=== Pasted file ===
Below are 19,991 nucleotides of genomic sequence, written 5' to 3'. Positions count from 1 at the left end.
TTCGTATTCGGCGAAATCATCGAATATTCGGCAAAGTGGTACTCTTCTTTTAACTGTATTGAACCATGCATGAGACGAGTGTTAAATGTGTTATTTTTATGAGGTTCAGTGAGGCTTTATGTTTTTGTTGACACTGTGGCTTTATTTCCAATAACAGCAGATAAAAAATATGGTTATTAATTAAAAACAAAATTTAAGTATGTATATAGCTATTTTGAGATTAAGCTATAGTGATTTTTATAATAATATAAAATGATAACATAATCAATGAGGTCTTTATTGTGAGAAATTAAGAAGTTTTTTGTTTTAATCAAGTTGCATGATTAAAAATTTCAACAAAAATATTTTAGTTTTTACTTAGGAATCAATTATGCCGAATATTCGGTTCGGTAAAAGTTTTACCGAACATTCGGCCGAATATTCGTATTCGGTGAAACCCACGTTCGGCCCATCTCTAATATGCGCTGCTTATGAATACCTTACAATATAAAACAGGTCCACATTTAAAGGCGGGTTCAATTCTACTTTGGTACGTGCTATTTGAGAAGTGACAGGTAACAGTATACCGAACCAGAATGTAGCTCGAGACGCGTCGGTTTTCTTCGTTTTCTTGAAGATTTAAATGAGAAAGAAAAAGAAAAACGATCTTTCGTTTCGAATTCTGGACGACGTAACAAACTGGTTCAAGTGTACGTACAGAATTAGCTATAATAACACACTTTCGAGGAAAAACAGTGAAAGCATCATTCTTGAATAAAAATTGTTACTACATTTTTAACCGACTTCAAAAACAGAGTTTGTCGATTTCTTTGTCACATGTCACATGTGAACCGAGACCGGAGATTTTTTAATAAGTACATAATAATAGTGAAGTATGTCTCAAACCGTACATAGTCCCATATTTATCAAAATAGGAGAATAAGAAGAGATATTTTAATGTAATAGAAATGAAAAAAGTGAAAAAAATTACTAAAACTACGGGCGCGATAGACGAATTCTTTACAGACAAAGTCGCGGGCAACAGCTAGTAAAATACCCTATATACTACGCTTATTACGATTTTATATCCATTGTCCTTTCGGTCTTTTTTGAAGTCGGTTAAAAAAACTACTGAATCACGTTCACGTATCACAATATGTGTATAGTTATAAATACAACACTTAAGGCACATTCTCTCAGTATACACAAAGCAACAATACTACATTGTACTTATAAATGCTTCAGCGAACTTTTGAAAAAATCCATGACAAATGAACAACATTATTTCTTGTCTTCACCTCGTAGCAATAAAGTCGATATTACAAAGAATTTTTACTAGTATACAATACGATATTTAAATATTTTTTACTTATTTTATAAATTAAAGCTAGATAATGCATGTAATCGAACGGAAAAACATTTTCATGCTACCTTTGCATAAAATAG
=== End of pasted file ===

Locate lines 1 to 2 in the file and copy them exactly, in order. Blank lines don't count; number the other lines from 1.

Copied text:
Below are 19,991 nucleotides of genomic sequence, written 5' to 3'. Positions count from 1 at the left end.
TTCGTATTCGGCGAAATCATCGAATATTCGGCAAAGTGGTACTCTTCTTTTAACTGTATTGAACCATGCATGAGACGAGTGTTAAATGTGTTATTTTTATGAGGTTCAGTGAGGCTTTATGTTTTTGTTGACACTGTGGCTTTATTTCCAATAACAGCAGATAAAAAATATGGTTATTAATTAAAAACAAAATTTAAGTATGTATATAGCTATTTTGAGATTAAGCTATAGTGATTTTTATAATAATATAAAATGATAACATAATCAATGAGGTCTTTATTGTGAGAAATTAAGAAGTTTTTTGTTTTAATCAAGTTGCATGATTAAAAATTTCAACAAAAATATTTTAGTTTTTACTTAGGAATCAATTATGCCGAATATTCGGTTCGGTAAAAGTTTTACCGAACATTCGGCCGAATATTCGTATTCGGTGAAACCCACGTTCGGCCCATCTCTAATATGCGCTGCTTATGAATACCTTACAATATAAAACAGGTCCACATTTAAAGGCGGGTTCAATTCTACTTTGGTACGTGCTATTTGAGAAGTGACAGGTAACAGTATACCGAACCAGAATGTAGCTCGAGACGCGTCGGTTTTCTTCGTTTTCTTGAAGATTTAAATGAGAAAGAAAAAGAAAAACGATCTTTCGTTTCGAATTCTGGACGACGTAACAAACTGGTTCAAGTGTACGTACAGAATTAGCTATAATAACACACTTTCGAGGAAAAACAGTGAAAGCATCATTCTTGAATAAAAATTGTTACTACATTTTTAACCGACTTCAAAAACAGAGTTTGTCGATTTCTTTGTCACATGTCACATGTGAACCGAGACCGGAGATTTTTTAATAAGTACATAATAATAGTGAAGTATGTCTCAAACCGTACATAGTCCCATATTTATCAAAATAGGAGAATAAGAAGAGATATTTTAATGTAATAGAAATGAAAAAAGTGAAAAAAATTACTAAAACTACGGGCGCGATAGACGAATTCTTTACAGACAAAGTCGCGGGCAACAGCTAGTAAAATACCCTATATACTACGCTTATTACGATTTTATATCCATTGTCCTTTCGGTCTTTTTTGAAGTCGGTTAAAAAAACTACTGAATCACGTTCACGTATCACAATATGTGTATAGTTATAAATACAACACTTAAGGCACATTCTCTCAGTATACACAAAGCAACAATACTACATTGTACTTATAAATGCTTCAGCGAACTTTTGAAAAAATCCATGACAAATGAACAACATTATTTCTTGTCTTCACCTCGTAGCAATAAAGTCGATATTACAAAGAATTTTTACTAGTATACAATACGATATTTAAATATTTTTTACTTATTTTATAAATTAAAGCTAGATAATGCATGTAATCGAACGGAAAAACATTTTCATGCTACCTTTGCATAAAATAG